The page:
Also, big ups to Frank Ticheli, a band and wind ensemble composer who has had an impact on Needham's development, as well as my own.

Saturday, December 06, 2008

Society Hill happenings

With a rehearsal and performance with the Choral Arts Society, I thought my weekend would be too booked for any concert attendance. Happily, I had Friday evening free and was able to take in a show by a tight, thoughtful jazz quartet, Shot x Shot. My review just went up on Phawker.

I'm glad that I was finally able to attend a concert presented by Bowerbird, a local outfit that puts on jazz and avant-garde music and dance events in some unlikely spots. One November concert was held at the museum across from my apartment, but I still couldn't go. Though their musical offerings have been mostly of the non-notated variety, their director gave me a little hint about some future programming: Morton Feldman's Second String Quartet. That's what I'm talkin' about.

Friday, December 05, 2008

Yuletide splendor

In the Bulletin's Winter Culture Guide, I have previews of holiday concerts by the Mendelssohn Club and the Philadelphia Singers. Great programs both, with several contemporary pieces -- Stephen Paulus and Steven Heitzig by the Singers, Glenn Rudolph and Anthony Mosakowski by the Mendelssohn Club -- balancing older, more traditional works.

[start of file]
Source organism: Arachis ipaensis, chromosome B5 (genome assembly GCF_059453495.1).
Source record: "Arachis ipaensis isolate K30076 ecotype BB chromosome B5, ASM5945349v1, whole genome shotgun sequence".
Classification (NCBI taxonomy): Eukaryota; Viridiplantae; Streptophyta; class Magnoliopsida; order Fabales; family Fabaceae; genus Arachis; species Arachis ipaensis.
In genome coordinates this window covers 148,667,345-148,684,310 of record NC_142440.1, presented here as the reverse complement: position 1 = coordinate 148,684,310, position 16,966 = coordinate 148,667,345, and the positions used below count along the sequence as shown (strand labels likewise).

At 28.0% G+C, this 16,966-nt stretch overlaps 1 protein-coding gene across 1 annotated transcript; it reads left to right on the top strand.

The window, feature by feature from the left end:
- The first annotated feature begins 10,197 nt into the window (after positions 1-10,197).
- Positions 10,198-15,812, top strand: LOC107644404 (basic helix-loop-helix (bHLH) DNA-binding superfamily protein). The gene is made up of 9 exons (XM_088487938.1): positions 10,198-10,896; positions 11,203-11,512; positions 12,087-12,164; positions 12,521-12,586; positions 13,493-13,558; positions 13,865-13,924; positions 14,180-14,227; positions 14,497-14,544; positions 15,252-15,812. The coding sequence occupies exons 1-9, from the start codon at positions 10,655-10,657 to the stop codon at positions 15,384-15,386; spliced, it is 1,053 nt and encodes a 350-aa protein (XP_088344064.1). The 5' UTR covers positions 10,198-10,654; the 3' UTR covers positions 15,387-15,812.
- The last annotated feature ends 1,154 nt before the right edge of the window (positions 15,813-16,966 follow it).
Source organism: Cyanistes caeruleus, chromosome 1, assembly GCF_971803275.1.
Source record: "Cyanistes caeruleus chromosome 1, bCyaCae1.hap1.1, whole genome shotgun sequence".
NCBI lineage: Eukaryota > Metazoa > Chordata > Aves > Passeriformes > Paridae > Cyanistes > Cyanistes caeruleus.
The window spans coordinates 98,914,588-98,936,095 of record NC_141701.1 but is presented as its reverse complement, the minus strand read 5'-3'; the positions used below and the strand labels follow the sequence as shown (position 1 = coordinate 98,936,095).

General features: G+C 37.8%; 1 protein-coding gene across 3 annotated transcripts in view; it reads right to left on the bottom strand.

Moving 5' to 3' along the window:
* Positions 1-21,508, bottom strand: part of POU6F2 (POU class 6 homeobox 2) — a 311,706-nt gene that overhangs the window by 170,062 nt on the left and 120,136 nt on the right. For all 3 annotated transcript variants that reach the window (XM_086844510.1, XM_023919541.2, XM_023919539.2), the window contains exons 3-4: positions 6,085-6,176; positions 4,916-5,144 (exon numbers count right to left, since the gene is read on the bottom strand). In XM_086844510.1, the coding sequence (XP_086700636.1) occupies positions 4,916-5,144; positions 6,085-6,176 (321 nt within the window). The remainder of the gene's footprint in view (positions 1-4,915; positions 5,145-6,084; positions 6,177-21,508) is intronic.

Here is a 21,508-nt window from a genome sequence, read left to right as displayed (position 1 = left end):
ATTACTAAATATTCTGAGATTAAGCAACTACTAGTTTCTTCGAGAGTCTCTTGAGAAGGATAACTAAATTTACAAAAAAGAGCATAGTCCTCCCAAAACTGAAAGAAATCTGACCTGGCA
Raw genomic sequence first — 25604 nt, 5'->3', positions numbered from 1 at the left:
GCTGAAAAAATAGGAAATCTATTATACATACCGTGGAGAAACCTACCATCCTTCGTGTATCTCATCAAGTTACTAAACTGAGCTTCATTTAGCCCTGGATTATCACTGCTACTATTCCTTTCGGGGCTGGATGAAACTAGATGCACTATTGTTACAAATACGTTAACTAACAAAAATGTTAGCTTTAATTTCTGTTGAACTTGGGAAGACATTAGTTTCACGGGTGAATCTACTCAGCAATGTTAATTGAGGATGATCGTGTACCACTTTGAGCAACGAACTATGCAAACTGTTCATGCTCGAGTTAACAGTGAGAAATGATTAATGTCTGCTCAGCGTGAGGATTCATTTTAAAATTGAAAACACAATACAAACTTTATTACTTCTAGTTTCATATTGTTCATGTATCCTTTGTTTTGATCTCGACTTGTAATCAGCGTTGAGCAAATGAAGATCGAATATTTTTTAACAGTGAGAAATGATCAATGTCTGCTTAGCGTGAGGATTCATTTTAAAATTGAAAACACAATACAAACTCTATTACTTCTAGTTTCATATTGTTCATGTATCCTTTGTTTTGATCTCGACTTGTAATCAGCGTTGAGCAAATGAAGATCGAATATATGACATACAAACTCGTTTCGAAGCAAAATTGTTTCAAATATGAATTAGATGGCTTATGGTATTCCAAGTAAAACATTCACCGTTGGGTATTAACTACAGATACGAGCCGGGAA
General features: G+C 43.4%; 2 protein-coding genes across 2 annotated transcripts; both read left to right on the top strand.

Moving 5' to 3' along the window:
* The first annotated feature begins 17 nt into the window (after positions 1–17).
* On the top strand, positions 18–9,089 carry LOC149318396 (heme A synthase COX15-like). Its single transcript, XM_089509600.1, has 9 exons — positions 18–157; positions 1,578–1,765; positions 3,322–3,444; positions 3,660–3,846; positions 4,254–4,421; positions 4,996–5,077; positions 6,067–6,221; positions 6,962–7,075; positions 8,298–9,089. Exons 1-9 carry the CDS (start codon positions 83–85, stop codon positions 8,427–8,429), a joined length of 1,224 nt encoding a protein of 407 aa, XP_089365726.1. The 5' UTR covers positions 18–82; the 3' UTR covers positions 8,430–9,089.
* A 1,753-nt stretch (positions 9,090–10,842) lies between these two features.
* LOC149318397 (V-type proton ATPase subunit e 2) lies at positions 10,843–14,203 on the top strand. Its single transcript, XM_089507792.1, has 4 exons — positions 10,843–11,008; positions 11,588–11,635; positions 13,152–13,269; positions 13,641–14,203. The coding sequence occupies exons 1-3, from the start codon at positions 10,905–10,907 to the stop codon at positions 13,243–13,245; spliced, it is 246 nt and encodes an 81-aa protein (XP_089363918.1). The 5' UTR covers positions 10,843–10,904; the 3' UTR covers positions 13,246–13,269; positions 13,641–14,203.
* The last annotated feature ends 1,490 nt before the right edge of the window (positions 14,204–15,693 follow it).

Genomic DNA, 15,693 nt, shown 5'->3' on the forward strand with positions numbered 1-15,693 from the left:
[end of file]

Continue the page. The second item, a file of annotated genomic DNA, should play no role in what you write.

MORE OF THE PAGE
Also, after a Thanksgiving hiatus, Paperboy went up on Phawker yesterday. Food, gifts, pretty typical holiday stuff -- with an extra note of sadness on account of former CP editor Brian Hickey, who I hope will soon return to blogging and dispensing badassery here. Get well soon, Brian.

Wednesday, December 03, 2008

Southern rock, Northern hospitality

On Phawker, a little preview for The Modern Society, a band out of Atlanta that's trooped north to play The Khyber tonight. Fans of Kings of Leon and the Whigs (also from Atlanta) will find a lot to enjoy, or at least to nod their heads to while frowning slightly. Jangly-pop enthusiasts should be able to dig it as well; I think triangulating The Modern Society between KoL, REM, and the Goo Goo Dolls has them pretty much pegged.

Forthcoming: even more concert previews, including pieces on a strong, young orchestra from the other side of the river and on holiday programs by several Philly choral groups.

Current/recent listening: Ligeti Cello Concerto, Apti by Rudresh Mahanthappa's Indo-Pak Coalition, selections by Kyle Bartlett.